Blog: “The confidence boost that you get is priceless”
The English Federation of Disability Sport (EFDS) website features a blog post every Friday through the year. In 2017, we'll be sharing the experiences of disabled people, and those who support disabled people, on their journey to being more active. This week, Debbie Squance, who appeared in Sport England’s This Girl Can video earlier this year, tells us about the different ways she keeps fit and what keeps her motivated.
My name is Debbie Squance. I am a 52-year-old above-knee amputee from Plymouth. My main interest regarding sport and exercise is running but I also do an intense gym workout once a week, incorporating rowing, cycling, circuits and weights. I have a trike that I cycle on about once a week too. I swim once a fortnight if I can fit it in!
I usually do all my exercise on my own, but on occasions I have run with a friend, when we have a running event coming up. I have a personal trainer in the gym who pushes me hard and assists me with equipment, as a disability makes some activities difficult to do.
I took up running in my late 30’s when I still had two legs, after seeing a poster advertising a running club in my gym and I decided to try it.
I enjoy the feeling of being able to move through my own efforts and how energised and uplifted I feel afterwards – after the exhaustion has gone! I also love the fact that I can exercise from my own front door and not have to travel to a gym or track to do it. Taking in the scenery makes it far more interesting and time passes quickly. The weather is never the same day after day, so that keeps things fresh. I want to stay as healthy as I can, as well as enjoy treats without feeling too guilty!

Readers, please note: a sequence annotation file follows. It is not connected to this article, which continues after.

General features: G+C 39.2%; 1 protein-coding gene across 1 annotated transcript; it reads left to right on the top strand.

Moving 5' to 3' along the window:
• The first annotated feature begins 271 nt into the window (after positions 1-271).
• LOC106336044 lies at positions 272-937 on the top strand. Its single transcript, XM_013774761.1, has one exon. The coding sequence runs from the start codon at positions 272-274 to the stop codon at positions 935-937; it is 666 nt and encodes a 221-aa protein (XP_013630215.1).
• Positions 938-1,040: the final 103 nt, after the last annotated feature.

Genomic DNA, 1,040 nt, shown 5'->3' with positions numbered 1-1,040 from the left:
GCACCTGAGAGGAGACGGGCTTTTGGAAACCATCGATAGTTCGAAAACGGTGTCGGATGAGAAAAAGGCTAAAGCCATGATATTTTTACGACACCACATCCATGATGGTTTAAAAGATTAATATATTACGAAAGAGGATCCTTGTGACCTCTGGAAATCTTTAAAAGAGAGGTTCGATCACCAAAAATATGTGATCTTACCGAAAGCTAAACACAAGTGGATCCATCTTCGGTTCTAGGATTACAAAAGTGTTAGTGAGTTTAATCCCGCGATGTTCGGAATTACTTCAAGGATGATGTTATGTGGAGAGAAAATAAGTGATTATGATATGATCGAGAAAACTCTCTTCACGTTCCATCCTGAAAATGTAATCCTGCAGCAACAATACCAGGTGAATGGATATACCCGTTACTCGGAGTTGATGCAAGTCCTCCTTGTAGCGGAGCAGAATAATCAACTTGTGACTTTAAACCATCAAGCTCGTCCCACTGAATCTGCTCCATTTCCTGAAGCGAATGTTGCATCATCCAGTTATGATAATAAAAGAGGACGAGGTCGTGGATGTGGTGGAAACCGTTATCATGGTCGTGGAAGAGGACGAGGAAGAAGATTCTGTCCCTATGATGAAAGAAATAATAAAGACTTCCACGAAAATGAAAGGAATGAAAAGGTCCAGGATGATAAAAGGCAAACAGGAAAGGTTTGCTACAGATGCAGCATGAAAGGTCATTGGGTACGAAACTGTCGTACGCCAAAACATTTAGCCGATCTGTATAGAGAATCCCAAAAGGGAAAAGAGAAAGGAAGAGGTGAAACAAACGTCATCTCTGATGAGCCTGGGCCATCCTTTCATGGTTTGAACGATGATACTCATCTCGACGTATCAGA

Being active has helped me in everyday life as I rarely feel tired or lethargic, and as an amputee, it would not be unusual to feel that way at times.
Often I can feel quite apprehensive before a run, on my blade, but once I am up and running, especially after the first 10 minutes, it starts to feel easier. Although I get some blisters, I feel so proud of myself afterwards – especially if I have reached a new distance, even if it is only a few metres. I love the feel of the endorphins after an exercise session, which keeps me on a high for the rest of the day.
My family and friends are very supportive of me, especially my husband Tony, who has absolute faith in my abilities. That support is crucial to the confidence I have in myself.
My events this year are the Cancer Research UK Race for Life in June, a 5 miler in September and a 10k in October. I hope to improve on my times in all these events.
To anyone with a disability who is thinking about taking part in sport or exercise I would suggest having a go at everything. The confidence boost that you get when you do something that you thought impossible is priceless. There are so many sports and opportunities around for anyone with a disability now, it is just a case of try and see what you can do. I have surprised myself so many times by doing something that I thought was out of my reach, and I would never have known if I had not given it a go. I continue to surprise myself and would love to take part in other sports if I had the time. When I cannot run anymore, I will probably give something else a try.